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Google has anounced it has acquired the startup company Zingku
Zingku says its technology makes it easy to share messages, pictures, “mobile flyers,” or other creations using mobile devices, according to the firm.
“Our service integrates your mobile phone with a personalized web site so that you can easily move (zing) things back and forth between the web and your mobile as well as…connect with friends,” Zingku’s website says
“Marchex is launching websites for thousands of cities, big and small. The play? To beat Microsoft, Google, and Yahoo to the punch in connecting businesses to nearby customers.
Zillow.com, the real-estate Web site, announced yesterday it has raised an additional $30 million which comes on top of the $57 million raised since its launch 18 months ago. Zillow Chief Executive Rich Barton (Expedia founder) said
“Zillow will use the new cash to continue improving its Web site and augment its advertising sales force. The company, which offers estimates of home values called “Zestimates,” has 155 employees, including 20 national ad sales representatives. It also now lets people post homes for sale on the site and ask questions about specific properties.
“The company is trying a localized advertising program. Businesses such as plumbers, architects or real-estate agents use the program to deliver targeted ads to people searching for home information within specific ZIP codes. About 6,000 businesses have participated.
Google has a beta test for Google Gadget Ads which allows Adsense publishers to add Rich Media advertisments to their websites like the major players.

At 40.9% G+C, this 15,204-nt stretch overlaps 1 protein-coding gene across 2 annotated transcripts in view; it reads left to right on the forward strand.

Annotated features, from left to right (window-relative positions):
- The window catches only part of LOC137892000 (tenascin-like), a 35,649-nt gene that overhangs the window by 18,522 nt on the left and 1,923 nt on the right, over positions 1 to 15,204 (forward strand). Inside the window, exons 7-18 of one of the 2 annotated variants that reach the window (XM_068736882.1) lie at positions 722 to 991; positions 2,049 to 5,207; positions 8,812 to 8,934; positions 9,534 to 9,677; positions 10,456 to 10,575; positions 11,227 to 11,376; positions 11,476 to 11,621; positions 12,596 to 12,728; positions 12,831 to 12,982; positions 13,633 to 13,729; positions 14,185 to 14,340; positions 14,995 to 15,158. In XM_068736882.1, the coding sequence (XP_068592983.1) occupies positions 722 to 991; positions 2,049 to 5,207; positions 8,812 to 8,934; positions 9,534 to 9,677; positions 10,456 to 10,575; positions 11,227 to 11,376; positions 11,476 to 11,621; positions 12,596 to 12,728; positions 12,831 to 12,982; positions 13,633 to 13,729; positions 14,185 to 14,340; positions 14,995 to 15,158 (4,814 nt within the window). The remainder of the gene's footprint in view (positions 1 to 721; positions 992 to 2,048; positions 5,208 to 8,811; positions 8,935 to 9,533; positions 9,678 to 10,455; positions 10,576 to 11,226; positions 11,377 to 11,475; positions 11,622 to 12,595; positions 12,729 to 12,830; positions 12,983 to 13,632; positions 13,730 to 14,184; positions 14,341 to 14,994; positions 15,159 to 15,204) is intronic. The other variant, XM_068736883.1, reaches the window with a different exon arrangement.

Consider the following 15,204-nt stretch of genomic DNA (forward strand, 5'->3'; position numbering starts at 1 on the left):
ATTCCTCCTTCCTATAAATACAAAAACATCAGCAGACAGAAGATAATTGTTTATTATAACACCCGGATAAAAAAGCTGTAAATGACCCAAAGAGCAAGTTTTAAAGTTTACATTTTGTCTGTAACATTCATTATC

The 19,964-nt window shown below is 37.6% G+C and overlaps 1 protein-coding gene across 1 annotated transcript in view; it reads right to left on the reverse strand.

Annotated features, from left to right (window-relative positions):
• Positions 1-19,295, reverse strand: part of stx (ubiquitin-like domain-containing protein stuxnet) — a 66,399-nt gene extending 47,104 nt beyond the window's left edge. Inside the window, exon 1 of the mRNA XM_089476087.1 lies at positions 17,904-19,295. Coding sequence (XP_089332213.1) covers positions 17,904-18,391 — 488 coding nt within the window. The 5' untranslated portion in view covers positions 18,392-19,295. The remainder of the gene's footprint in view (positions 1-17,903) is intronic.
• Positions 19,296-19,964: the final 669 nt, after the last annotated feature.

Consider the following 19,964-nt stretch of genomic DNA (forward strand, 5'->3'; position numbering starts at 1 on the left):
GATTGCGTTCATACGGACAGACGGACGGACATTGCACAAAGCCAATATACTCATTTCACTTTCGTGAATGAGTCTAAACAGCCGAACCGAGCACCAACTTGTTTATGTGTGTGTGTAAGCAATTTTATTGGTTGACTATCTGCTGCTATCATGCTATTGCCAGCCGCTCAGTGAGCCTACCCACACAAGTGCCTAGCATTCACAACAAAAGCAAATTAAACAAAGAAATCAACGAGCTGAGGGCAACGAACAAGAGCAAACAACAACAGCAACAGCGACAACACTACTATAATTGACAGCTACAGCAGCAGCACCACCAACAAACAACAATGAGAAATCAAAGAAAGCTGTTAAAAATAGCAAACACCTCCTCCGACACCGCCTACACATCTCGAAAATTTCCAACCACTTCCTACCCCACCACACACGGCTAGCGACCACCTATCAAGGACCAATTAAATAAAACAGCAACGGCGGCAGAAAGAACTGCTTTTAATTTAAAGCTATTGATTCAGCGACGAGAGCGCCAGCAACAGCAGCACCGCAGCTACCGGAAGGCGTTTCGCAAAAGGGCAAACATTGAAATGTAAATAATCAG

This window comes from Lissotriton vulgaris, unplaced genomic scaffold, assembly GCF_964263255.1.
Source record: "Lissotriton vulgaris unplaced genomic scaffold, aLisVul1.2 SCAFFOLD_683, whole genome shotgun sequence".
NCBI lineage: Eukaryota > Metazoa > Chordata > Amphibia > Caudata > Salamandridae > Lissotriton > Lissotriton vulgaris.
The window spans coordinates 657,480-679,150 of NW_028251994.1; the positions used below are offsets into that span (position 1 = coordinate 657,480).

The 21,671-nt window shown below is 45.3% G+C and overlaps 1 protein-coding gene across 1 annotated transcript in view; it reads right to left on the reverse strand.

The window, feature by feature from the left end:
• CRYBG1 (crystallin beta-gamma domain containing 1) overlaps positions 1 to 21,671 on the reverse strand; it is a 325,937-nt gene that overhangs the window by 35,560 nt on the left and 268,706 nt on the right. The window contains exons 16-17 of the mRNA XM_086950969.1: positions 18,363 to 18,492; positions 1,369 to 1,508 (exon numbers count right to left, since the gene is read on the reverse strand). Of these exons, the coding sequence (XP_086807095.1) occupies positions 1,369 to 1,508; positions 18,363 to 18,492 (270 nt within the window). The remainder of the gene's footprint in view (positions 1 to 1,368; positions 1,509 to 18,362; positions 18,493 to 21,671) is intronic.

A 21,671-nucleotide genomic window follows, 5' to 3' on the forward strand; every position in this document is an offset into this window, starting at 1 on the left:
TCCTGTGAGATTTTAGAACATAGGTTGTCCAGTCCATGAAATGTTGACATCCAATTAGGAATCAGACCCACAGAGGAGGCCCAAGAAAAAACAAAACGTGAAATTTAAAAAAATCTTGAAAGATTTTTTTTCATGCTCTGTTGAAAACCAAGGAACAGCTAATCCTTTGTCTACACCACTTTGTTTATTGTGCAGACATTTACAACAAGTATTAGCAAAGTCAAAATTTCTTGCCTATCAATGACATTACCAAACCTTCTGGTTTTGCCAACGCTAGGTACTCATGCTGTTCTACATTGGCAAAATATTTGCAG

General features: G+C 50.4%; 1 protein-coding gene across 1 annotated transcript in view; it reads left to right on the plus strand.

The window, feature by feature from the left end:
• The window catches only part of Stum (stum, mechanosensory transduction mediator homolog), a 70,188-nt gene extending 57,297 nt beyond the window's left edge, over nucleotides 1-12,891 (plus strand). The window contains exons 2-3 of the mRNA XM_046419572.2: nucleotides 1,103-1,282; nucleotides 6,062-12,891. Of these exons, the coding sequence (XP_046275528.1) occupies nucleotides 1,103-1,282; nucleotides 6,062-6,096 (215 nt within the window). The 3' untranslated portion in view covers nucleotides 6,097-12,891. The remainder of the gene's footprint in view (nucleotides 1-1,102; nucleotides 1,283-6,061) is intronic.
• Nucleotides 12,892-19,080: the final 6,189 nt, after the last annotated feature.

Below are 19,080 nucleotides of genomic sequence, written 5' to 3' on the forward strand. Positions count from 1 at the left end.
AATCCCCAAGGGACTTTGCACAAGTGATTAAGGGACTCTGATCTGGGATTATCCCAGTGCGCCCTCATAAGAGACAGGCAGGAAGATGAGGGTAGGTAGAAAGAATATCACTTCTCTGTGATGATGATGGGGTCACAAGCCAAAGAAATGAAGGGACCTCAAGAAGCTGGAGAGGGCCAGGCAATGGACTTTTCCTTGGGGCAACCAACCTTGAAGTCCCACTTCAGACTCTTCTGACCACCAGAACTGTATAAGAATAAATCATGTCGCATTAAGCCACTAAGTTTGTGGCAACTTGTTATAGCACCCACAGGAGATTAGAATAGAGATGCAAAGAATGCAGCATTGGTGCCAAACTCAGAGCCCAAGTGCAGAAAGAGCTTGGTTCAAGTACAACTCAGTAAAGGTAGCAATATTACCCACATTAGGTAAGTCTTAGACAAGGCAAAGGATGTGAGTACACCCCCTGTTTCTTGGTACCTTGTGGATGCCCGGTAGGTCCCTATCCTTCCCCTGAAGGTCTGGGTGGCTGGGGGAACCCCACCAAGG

The New York Times will stop charging for access to the subscription parts of its Web site, [midnight Tuesday], recognising that subscription fees cannot outweigh the potential ad revenue from increased traffic on a free site.
“In addition to opening the entire site to all readers, The Times will also make available its archives from 1987 to the present without charge, as well as those from 1851 to 1922, which are in the public domain.
More details in this article on the Times website
Google is offering a cash prize of $20,000,000 for the first private company to land a robot on the moon. The prize fund totals $30,000,000 with the runner up getting $5,000,000…. Wired has more
One small catch you need to get your robot there before 2012 to win the $20,000,000.
“Ivan Bowman spends his days as a programmer at iAnywhere Solutions in Waterloo, Ontario, in much the same way his colleagues do. He writes code, exchanges notes in other developers’ offices, attends meetings and hangs out in the kitchen over coffee. About the only thing he can’t do is drink the coffee – or touch anything….
The UK Guardian has more ….